Do you have a writing routine or do you write when inspired?

Whenever I feel like some writing needs to get done, I just brew a pot of tea and put on a playlist of music. This often happens in the middle of the night. That said, I think about my stories all the time when I am not writing so it’s less a matter of feeling inspired and more a matter of overcoming laziness or fatigue. 

What was the hardest scene for you to write? Which scene was your favorite to write?

I don’t mind answering this question, but to do so I would have to reveal some major spoilers for the book, which I would rather not do.

What inspired your book/series?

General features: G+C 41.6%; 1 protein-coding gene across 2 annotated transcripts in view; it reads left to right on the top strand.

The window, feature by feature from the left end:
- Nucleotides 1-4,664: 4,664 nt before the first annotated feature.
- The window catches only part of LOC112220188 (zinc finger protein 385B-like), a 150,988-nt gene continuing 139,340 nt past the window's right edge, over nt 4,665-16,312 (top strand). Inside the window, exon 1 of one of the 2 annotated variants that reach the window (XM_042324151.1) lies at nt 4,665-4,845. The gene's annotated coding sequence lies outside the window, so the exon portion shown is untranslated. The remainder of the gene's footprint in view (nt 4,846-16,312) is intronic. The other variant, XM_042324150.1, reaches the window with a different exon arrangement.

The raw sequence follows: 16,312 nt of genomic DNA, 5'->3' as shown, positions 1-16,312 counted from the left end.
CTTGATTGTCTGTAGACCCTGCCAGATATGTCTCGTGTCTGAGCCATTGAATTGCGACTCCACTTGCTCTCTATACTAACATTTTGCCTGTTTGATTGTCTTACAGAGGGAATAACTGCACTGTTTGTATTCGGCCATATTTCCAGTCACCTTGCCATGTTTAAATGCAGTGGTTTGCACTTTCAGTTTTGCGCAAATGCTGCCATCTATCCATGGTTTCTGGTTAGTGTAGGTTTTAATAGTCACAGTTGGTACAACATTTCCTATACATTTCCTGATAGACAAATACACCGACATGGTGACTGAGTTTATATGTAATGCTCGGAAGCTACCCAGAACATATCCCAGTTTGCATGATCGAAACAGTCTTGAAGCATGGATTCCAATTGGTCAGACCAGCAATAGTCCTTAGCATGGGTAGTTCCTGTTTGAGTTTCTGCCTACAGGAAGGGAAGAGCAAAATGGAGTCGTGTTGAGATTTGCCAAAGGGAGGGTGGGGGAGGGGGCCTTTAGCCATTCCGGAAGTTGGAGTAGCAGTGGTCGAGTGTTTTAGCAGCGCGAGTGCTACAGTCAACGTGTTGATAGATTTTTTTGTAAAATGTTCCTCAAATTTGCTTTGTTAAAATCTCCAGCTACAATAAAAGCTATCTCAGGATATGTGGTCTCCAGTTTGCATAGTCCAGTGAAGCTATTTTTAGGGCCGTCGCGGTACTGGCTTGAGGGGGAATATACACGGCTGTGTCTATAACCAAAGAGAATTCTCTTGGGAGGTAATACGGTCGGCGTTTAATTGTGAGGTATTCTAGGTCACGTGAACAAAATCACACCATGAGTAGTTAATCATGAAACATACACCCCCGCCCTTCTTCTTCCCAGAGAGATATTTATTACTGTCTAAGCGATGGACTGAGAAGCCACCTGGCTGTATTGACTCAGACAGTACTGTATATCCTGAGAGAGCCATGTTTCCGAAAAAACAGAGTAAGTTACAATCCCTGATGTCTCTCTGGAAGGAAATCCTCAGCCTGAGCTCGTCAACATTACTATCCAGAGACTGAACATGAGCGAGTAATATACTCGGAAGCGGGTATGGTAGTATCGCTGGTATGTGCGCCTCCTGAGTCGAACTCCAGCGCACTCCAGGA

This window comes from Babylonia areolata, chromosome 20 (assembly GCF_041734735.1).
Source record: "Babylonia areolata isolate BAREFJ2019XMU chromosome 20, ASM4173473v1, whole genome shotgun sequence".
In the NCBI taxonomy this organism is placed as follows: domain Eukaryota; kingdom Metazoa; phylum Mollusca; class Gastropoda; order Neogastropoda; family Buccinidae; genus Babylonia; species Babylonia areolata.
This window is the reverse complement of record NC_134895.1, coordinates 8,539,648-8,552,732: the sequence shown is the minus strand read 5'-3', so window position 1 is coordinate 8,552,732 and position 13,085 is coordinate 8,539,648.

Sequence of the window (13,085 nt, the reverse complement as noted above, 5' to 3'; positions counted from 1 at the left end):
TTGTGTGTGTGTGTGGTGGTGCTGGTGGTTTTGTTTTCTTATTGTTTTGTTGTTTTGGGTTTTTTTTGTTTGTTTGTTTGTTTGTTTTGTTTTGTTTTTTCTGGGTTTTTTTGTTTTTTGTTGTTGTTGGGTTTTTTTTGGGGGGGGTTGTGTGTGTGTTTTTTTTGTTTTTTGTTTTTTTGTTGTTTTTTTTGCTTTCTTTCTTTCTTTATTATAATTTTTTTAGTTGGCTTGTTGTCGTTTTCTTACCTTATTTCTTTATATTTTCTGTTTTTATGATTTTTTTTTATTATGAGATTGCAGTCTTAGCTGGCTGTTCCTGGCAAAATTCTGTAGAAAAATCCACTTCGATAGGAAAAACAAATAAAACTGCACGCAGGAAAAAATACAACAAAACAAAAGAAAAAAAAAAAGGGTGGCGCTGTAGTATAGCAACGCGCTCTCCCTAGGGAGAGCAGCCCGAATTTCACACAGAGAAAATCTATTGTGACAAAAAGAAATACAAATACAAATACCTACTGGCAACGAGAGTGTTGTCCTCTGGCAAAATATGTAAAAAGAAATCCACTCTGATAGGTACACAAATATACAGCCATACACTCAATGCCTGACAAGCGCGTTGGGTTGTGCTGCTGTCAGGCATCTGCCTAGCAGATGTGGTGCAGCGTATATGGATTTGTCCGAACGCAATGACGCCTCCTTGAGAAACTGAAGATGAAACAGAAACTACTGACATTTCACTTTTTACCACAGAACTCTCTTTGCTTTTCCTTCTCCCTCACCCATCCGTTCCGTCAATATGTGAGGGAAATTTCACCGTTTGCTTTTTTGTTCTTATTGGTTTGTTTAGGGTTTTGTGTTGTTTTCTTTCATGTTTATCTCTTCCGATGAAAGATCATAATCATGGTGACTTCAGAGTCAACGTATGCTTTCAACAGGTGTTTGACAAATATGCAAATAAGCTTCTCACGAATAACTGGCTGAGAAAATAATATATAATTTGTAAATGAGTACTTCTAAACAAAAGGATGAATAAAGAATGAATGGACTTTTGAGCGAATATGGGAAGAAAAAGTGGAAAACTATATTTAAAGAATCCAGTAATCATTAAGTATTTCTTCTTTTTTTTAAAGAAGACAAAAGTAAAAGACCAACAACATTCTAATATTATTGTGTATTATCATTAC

The answer to this might seem like it contains spoilers, but it’s so tangential, few will understand the connections even if they have read the book. I once had a Dungeons and Dragons character that was this archfey warlock who was cursed by his patron, a spiteful fey princess, to be ruled by a trio of dangerous split personalities due to a pact he made with her that he wouldn’t sleep with anyone else. And then broke. (he was chaotic evil). D&D has a feature warlocks can take that lets them have a magical familiar, which can be a fairy called a ‘Sprite’. And recently there had been this weird claymation TV commercial with Lebron James advertising a new kind of Cranberry flavored Sprite, which became a popular meme. So as a joke I named his familiar Cranberry. A Sprite named Cranberry. Geddit haha…  Anyway that one character managed to inspire an entire series of novels, though it should be noted that the resemblance died extremely quickly even though the names stayed the same.